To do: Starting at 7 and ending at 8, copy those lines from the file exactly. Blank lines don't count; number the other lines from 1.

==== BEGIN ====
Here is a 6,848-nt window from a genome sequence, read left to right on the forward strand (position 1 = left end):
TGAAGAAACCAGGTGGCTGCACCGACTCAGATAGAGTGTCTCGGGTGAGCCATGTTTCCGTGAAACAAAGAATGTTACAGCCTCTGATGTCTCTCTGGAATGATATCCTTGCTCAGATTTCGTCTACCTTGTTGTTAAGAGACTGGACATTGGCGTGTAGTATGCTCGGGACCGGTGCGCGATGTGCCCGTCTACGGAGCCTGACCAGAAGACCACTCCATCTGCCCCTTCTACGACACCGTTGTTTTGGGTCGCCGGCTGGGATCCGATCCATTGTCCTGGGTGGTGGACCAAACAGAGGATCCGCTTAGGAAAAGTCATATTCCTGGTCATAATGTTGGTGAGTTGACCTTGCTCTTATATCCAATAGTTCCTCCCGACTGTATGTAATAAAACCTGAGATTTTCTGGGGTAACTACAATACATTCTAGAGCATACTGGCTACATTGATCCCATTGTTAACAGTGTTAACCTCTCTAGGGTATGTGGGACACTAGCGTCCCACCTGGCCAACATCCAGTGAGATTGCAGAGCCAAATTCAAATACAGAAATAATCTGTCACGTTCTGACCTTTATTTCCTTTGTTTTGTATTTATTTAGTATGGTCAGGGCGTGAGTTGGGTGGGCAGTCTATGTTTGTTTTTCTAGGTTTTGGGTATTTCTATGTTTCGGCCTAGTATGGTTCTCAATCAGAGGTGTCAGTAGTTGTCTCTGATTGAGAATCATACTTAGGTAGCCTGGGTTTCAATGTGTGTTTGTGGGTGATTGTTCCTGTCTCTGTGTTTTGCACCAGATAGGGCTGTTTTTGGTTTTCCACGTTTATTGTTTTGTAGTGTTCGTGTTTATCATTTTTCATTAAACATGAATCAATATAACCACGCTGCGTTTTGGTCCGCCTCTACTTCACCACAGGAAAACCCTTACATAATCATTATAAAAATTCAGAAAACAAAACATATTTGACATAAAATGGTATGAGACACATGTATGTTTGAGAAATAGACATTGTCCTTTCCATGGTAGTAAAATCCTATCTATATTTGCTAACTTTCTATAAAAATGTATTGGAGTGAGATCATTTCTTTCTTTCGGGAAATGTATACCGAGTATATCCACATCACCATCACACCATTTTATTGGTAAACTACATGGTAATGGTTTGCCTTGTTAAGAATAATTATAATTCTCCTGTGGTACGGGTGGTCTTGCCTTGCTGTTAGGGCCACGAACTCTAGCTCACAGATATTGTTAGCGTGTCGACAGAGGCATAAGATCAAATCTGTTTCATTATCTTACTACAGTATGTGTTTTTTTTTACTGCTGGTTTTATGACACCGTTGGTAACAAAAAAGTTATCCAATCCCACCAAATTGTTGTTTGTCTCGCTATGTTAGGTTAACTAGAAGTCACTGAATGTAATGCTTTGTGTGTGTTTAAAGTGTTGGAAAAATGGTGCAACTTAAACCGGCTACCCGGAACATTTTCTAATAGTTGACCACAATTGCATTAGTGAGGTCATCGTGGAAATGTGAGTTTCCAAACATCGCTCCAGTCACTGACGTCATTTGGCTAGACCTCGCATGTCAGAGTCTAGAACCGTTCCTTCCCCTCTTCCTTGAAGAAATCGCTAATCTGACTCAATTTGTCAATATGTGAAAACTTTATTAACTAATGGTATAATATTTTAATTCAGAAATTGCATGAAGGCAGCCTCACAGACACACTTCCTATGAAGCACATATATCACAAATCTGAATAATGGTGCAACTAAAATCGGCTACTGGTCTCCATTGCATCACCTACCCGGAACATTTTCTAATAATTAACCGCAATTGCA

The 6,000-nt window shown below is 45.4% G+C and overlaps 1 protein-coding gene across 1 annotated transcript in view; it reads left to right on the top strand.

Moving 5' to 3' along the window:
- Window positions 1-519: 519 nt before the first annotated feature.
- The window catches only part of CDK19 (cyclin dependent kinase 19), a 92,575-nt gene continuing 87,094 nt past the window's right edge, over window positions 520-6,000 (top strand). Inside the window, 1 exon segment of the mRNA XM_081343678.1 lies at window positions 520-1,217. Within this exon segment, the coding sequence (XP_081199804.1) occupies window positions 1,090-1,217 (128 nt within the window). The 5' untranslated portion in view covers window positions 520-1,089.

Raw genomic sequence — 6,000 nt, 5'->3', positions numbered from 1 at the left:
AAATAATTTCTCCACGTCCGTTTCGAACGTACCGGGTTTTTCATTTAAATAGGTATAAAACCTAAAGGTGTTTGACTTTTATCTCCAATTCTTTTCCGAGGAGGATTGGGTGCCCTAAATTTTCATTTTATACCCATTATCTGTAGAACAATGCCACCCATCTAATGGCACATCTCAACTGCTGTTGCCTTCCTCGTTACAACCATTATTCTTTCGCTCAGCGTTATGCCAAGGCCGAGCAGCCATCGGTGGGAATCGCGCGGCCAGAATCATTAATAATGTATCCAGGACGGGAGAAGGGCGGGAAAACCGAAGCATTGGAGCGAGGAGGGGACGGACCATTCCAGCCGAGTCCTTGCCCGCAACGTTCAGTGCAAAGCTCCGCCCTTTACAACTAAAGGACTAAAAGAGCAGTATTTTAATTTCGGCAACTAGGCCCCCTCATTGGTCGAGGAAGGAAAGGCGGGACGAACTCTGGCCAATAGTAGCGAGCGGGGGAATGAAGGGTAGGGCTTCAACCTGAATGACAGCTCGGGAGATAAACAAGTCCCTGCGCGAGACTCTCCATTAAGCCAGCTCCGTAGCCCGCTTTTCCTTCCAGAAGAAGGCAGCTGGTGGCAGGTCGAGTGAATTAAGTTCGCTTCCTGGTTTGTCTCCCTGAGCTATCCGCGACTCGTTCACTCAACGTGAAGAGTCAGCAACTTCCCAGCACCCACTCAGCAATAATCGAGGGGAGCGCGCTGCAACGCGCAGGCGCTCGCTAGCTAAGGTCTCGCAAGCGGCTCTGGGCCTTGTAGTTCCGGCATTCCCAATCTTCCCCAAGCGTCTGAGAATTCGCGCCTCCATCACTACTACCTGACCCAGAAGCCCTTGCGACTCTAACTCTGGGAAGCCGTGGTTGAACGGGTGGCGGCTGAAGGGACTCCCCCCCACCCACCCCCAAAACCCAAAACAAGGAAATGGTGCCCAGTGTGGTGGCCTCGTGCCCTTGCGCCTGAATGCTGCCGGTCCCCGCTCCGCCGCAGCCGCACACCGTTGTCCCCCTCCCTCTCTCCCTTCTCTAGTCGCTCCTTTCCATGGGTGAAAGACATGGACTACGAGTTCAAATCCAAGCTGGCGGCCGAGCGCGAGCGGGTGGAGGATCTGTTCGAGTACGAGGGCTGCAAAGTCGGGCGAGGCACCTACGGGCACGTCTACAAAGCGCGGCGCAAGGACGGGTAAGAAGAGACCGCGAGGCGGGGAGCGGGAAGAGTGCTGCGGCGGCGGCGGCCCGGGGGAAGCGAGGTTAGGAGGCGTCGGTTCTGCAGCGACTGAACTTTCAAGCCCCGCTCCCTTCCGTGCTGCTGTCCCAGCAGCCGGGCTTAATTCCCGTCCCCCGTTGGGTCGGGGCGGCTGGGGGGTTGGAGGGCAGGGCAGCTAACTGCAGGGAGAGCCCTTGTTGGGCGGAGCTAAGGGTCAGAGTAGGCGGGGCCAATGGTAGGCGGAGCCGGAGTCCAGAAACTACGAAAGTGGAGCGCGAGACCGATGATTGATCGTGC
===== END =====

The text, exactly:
Raw genomic sequence — 6,000 nt, 5'->3', positions numbered from 1 at the left:
AAATAATTTCTCCACGTCCGTTTCGAACGTACCGGGTTTTTCATTTAAATAGGTATAAAACCTAAAGGTGTTTGACTTTTATCTCCAATTCTTTTCCGAGGAGGATTGGGTGCCCTAAATTTTCATTTTATACCCATTATCTGTAGAACAATGCCACCCATCTAATGGCACATCTCAACTGCTGTTGCCTTCCTCGTTACAACCATTATTCTTTCGCTCAGCGTTATGCCAAGGCCGAGCAGCCATCGGTGGGAATCGCGCGGCCAGAATCATTAATAATGTATCCAGGACGGGAGAAGGGCGGGAAAACCGAAGCATTGGAGCGAGGAGGGGACGGACCATTCCAGCCGAGTCCTTGCCCGCAACGTTCAGTGCAAAGCTCCGCCCTTTACAACTAAAGGACTAAAAGAGCAGTATTTTAATTTCGGCAACTAGGCCCCCTCATTGGTCGAGGAAGGAAAGGCGGGACGAACTCTGGCCAATAGTAGCGAGCGGGGGAATGAAGGGTAGGGCTTCAACCTGAATGACAGCTCGGGAGATAAACAAGTCCCTGCGCGAGACTCTCCATTAAGCCAGCTCCGTAGCCCGCTTTTCCTTCCAGAAGAAGGCAGCTGGTGGCAGGTCGAGTGAATTAAGTTCGCTTCCTGGTTTGTCTCCCTGAGCTATCCGCGACTCGTTCACTCAACGTGAAGAGTCAGCAACTTCCCAGCACCCACTCAGCAATAATCGAGGGGAGCGCGCTGCAACGCGCAGGCGCTCGCTAGCTAAGGTCTCGCAAGCGGCTCTGGGCCTTGTAGTTCCGGCATTCCCAATCTTCCCCAAGCGTCTGAGAATTCGCGCCTCCATCACTACTACCTGACCCAGAAGCCCTTGCGACTCTAACTCTGGGAAGCCGTGGTTGAACGGGTGGCGGCTGAAGGGACTCCCCCCCACCCACCCCCAAAACCCAAAACAAGGAAATGGTGCCCAGTGTGGTGGCCTCGTGCCCTTGCGCCTGAATGCTGCCGGTCCCCGCTCCGCCGCAGCCGCACACCGTTGTCCCCCTCCCTCTCTCCCTTCTCTAGTCGCTCCTTTCCATGGGTGAAAGACATGGACTACGAGTTCAAATCCAAGCTGGCGGCCGAGCGCGAGCGGGTGGAGGATCTGTTCGAGTACGAGGGCTGCAAAGTCGGGCGAGGCACCTACGGGCACGTCTACAAAGCGCGGCGCAAGGACGGGTAAGAAGAGACCGCGAGGCGGGGAGCGGGAAGAGTGCTGCGGCGGCGGCGGCCCGGGGGAAGCGAGGTTAGGAGGCGTCGGTTCTGCAGCGACTGAACTTTCAAGCCCCGCTCCCTTCCGTGCTGCTGTCCCAGCAGCCGGGCTTAATTCCCGTCCCCCGTTGGGTCGGGGCGGCTGGGGGGTTGGAGGGCAGGGCAGCTAACTGCAGGGAGAGCCCTTGTTGGGCGGAGCTAAGGGTCAGAGTAGGCGGGGCCAATGGTAGGCGGAGCCGGAGTCCAGAAACTACGAAAGTGGAGCGCGAGACCGATGATTGATCGTGC